Spotify, one of the world’s biggest streaming music services, wants to go public next year.
The company, which has not reported a profit in the past 10 years, wants to list on the stock market in the second half of 2017, Bloomberg reported on Wednesday, citing unnamed sources. Spotify declined to comment.
Investors may be reluctant to go along with Spotify’s most recent private value of $8 billion, however, if the losses continue. CEO Daniel Ek has been expanding into new areas, like short videos and concert ticket promotions, in an effort to reach profitability.
More than 100 million people use Spotify, including 30 million paying subscribers. That’s about twice as many people as pay for Apple’s (aapl) similar music service. Pandora Media (p), which is more like an online array of radio stations, has approximately four million subscribers among its 80 million active listeners. Spotify and Pandora users who don’t pay hear advertisements.
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But despite Spotify’s popularity—and $2.2 billion of revenue last year—the service hasn’t made a profit because it must pay a large portion of its sales to record labels and music publishers as licensing fees. The company paid a total of $1.8 billion in fees, or about 82% of its revenue, last year. That included about 55% paid to record labels such as Universal Music Group, Sony Music Entertainment (sne), and Warner Music Group (twx), Bloomberg reported. The labels also own minority stakes in Spotify.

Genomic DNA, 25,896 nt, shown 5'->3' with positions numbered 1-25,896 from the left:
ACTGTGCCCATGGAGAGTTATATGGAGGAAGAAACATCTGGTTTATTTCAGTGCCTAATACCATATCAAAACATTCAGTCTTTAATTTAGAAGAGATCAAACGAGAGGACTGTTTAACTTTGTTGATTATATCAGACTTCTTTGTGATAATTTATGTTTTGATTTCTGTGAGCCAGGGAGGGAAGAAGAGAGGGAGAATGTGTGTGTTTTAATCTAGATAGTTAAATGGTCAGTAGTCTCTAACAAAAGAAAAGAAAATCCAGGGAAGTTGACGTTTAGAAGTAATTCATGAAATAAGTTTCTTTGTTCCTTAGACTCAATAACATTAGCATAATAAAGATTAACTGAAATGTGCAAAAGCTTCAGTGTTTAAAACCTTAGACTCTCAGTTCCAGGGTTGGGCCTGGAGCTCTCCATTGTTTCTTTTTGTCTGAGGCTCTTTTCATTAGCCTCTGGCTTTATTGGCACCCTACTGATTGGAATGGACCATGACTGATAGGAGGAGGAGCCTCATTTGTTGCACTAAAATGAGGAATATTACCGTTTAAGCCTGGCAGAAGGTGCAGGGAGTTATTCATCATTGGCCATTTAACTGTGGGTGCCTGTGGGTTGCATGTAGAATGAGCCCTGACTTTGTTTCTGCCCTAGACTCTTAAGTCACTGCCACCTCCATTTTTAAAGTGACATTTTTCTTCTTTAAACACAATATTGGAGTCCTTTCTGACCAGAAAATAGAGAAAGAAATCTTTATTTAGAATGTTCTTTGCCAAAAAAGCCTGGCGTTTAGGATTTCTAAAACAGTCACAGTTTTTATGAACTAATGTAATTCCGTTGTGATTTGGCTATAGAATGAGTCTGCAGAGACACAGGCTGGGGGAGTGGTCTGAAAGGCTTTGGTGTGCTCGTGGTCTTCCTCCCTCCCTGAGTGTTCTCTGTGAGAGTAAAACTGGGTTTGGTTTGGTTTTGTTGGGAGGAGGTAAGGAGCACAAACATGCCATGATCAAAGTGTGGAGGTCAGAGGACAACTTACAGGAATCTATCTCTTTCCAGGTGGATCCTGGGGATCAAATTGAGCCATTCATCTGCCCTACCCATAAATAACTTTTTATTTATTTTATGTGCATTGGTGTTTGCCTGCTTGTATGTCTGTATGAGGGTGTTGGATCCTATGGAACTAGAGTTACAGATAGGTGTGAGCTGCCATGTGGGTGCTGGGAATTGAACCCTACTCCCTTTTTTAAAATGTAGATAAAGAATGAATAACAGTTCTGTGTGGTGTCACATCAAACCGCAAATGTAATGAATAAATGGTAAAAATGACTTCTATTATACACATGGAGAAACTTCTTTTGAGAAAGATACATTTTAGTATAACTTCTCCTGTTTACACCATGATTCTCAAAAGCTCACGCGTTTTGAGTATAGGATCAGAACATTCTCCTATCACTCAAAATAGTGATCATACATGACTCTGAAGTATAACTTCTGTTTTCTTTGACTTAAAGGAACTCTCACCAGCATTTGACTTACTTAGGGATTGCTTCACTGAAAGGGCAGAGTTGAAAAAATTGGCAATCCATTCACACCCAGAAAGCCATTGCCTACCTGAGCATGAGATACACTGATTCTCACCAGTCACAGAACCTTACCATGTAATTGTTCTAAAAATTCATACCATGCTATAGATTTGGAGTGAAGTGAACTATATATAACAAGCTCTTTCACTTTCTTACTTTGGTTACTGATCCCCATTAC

Ek has sought unsuccessfully to negotiate lower fees. Apple pays more, 57.5%, Bloomberg reported, making the labels reluctant to go lower with Spotify.
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The pressure is on Spotify to go public because of the terms of a $1 billion convertible debt financing it completed in March. Under that deal, investors will be allowed to convert their ownership into public shares at a 20% discount, but the discount increases the longer they have to wait for Spotify to go public, Bloomberg reported.
Still, the IPO market has not been welcoming to tech startups lately. None went public in the first quarter and only a handful since, although they have performed well once they hit the stock market.